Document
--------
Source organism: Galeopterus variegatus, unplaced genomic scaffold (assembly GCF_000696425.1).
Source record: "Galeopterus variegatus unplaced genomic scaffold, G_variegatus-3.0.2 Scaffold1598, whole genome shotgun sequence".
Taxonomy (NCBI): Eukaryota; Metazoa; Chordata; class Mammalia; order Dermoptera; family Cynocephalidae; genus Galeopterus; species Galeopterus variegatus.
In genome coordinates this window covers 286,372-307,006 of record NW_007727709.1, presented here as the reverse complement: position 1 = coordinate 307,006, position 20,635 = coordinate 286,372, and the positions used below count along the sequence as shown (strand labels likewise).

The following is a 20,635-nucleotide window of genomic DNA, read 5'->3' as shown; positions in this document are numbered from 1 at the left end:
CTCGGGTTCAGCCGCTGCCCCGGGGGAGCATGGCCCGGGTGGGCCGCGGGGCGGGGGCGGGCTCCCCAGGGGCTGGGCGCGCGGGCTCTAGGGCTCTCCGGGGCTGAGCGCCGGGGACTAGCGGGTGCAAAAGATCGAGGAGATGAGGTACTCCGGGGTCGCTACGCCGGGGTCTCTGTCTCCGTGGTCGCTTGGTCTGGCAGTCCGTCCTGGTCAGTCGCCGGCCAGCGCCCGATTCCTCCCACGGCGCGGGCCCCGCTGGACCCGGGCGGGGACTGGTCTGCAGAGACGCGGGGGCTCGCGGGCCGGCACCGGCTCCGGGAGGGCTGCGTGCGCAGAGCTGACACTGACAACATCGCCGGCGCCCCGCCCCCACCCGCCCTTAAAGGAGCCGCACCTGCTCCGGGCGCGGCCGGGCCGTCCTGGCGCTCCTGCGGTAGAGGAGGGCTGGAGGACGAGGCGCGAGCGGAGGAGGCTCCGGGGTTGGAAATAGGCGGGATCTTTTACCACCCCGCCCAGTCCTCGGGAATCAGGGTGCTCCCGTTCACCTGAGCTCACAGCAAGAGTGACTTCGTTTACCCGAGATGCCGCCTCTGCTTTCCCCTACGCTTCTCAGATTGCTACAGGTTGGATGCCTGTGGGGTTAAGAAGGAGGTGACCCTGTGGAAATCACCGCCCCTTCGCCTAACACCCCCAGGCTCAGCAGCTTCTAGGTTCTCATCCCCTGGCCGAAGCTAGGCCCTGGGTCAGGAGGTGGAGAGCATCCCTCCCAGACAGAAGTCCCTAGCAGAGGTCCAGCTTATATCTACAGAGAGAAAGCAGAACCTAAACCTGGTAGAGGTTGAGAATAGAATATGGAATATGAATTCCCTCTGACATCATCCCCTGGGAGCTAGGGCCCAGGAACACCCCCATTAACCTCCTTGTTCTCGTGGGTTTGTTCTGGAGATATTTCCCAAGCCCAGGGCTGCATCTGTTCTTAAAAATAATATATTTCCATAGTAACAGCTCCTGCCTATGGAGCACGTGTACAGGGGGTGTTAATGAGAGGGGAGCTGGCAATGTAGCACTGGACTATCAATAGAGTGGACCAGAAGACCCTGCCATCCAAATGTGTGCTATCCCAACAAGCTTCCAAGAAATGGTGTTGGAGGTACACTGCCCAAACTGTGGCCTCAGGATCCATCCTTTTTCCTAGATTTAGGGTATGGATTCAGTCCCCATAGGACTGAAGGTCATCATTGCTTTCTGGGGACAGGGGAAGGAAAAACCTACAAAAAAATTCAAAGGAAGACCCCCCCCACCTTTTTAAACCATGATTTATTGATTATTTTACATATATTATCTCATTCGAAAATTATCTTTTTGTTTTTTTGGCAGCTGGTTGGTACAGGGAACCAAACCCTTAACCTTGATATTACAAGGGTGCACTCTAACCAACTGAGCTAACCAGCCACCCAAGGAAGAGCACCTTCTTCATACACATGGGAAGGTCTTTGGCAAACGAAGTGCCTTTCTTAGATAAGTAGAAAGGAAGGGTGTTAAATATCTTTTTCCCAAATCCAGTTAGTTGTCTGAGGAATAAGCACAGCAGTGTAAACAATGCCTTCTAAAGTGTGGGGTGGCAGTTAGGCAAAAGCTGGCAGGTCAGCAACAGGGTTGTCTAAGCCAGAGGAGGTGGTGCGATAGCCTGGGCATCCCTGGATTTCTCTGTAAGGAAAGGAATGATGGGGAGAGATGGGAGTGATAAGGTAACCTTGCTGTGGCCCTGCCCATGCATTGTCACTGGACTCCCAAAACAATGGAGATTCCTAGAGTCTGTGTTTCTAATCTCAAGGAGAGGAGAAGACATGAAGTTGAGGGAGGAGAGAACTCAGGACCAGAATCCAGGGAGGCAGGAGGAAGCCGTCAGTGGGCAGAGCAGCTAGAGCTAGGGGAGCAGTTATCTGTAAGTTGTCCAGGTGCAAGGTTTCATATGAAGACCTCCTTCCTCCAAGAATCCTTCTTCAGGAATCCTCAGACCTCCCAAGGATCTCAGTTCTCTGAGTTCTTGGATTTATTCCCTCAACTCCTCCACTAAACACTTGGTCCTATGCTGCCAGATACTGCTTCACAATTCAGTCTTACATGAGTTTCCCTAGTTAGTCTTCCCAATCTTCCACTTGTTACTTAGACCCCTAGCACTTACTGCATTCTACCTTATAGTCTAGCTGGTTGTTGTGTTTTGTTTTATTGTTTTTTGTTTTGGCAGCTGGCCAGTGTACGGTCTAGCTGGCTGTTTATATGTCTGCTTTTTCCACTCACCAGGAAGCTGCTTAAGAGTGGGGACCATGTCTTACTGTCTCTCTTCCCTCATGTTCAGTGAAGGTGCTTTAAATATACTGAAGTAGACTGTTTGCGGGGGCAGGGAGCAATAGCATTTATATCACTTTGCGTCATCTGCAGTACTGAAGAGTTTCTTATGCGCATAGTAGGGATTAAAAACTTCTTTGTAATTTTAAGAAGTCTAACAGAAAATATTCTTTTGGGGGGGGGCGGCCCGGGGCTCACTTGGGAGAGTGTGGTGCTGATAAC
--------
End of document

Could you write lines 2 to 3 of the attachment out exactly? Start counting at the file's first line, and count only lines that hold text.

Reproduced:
Source record: "Galeopterus variegatus unplaced genomic scaffold, G_variegatus-3.0.2 Scaffold1598, whole genome shotgun sequence".
Taxonomy (NCBI): Eukaryota; Metazoa; Chordata; class Mammalia; order Dermoptera; family Cynocephalidae; genus Galeopterus; species Galeopterus variegatus.